Week 11 (starting march 13th)
The amazing story of the ‘new’ ID Card. Except it is not really new – just something that has been going on for ages. It was first introduced in September 2013. According to the article in l’Express: 950’000 have already gotten their new one, but there are a few who have been lazy and there are those who refuse to do it. It’s a biometric one, that means that people have to give their fingerprints. Between 2013 and today they have continually given extensions but apparently this time it is the last. Maybe the new Prime Minister was serious when he said ‘ Nothing will happen to those who don’t get it done before the 1st of April – except if they get stopped for a control then it’s a fine up to 100k MUR (that’s $2’800) and up to 1 yr in prison. That’s quite a lot considering the average salary was 26’331 MUR/month ($738.-) in 2015 (source: Central Statistic Office, Mauritius).
The Metro Express. This is not the name of a news paper but the big discussions around the new metro system that the government is launching. A huge article, the move is starting – in the French paper Le Defi Quotidien, explains how many places around the capital and in the centre of other cities need to be evacuated to make space for progress. We are talking about 1000s of people. Many still don’t know what kind compensations they will be getting or where they can possibly move their shops to. Of course Mauritius needs to move forward and when it comes to public transport and transportation as whole it is a must. The Metro Express will go from Curepipe (the largest city in the southern centre of the island) to Port Louis. Here is the map that came out last week. Progress is good, but what price will local people have to pay?
A colonial style house for sale in Port Louis – apparently one of the only ones with a floor. The current owner wanted to bulldoze it and build an (ugly?) 12 floor appartment building instead – it was saved by the Ministry of Arts and Culture last year. Price: Rs 23 Million ($650k) – a bargain. Then one would need to restore it as well, of course.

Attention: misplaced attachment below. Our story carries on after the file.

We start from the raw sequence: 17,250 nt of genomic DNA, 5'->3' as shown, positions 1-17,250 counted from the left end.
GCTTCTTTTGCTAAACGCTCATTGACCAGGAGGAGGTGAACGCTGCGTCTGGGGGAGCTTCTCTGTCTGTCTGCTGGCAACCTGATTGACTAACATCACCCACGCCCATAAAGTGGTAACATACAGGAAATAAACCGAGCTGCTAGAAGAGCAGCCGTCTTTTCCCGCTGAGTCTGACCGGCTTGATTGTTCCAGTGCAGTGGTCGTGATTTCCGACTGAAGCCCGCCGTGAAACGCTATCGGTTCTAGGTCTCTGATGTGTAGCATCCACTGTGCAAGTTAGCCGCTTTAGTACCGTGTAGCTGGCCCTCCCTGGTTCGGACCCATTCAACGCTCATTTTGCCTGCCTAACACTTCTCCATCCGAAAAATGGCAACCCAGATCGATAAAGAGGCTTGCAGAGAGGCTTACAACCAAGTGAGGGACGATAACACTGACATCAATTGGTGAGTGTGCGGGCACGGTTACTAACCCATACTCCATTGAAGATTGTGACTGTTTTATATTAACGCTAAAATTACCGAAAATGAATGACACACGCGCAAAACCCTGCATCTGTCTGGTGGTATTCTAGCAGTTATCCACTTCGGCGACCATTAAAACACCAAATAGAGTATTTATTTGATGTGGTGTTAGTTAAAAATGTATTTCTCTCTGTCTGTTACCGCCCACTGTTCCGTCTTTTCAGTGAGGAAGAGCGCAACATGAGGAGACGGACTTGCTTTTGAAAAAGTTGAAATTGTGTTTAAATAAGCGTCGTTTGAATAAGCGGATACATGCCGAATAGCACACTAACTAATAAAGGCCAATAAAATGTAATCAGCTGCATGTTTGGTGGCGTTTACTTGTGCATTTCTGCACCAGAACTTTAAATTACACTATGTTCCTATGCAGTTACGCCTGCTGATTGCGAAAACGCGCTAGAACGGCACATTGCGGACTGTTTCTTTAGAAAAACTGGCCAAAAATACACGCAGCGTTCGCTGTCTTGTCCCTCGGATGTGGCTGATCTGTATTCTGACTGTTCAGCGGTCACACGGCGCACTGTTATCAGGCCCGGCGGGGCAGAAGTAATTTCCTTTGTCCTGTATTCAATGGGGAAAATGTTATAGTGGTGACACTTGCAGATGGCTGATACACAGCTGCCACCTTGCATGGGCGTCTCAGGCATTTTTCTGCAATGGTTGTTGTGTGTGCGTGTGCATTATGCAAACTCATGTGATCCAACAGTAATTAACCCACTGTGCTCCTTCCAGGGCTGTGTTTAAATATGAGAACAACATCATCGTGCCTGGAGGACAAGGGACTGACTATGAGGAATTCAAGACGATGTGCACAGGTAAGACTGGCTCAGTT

The other story is not really about Mauritius, but Madagascar, the Big Island. The global peace index… Now I ever always heard how dangerous Madagascar is. It is a very very poor country, everybody knows that, it is also classified number 38 on the list – which really isn’t bad, at all. I come, as you might know from beautiful Denmark – number 2. Mauritius is 23. Madagascar is before the UK: number 47, the US: number 103, South Africa ranks 126. One can unfortunately guess that Syria is closing the list. On the website you can see the different factors taken into account to get to the result.
Every Thursday in l’Express there is a kids section, called l’express Junior. A little 6-7 page newspaper for kids from 7 and up. It’s in French though. I think it’s great to give the kids something they are interested in reading. The main article is called ‘Why should we reduce our waste’ – explaining where the trash goes (there is no incinerator on the island, so it is buried). Recycling is not really a big thing yet – though there are some initiatives around the island. Unfortunately things like Tetra Pak can still not be recycled. It is one of the big battles Mauritius has to take up and fast. And the right way to do it, is to educate the children of the country. The Prime Minister was out picking up trash with his family a week back or so, at the launch of the Clean Up Campaign (article in English from le Défi).
A new daily newspaper will have its first edition tomorrow: Bonzour!
“behind each success and each tragedy, there is someone, often a hero or an anonymous victim. Who are they? What are their dreams?(…)”
That is apparently the main idea of this new daily – make stories about the people in the papers.
It is an interesting concept. Probably one that will go down well with the Mauritians. It is a small island and everybody like to know what happens around them.
Just wanted to update on Enawo, the cyclone that hit Madagascar 10 days ago. The last record shows 78 deaths, 18 disappeared, hundreds of wounded and 400’000 victims. Water supply is still a big issue in the north. The whole region is helping the Big island, the Red Cross is organising disaster relief and has called for the international community to help. One of the regions that was hit was Antalaha: the area where Vanilla is grown. Nearly 100% of the production was destroyed – the economic impact for that region will be massive, since vanilla is one of the biggest income revenues.
Happy week end to all!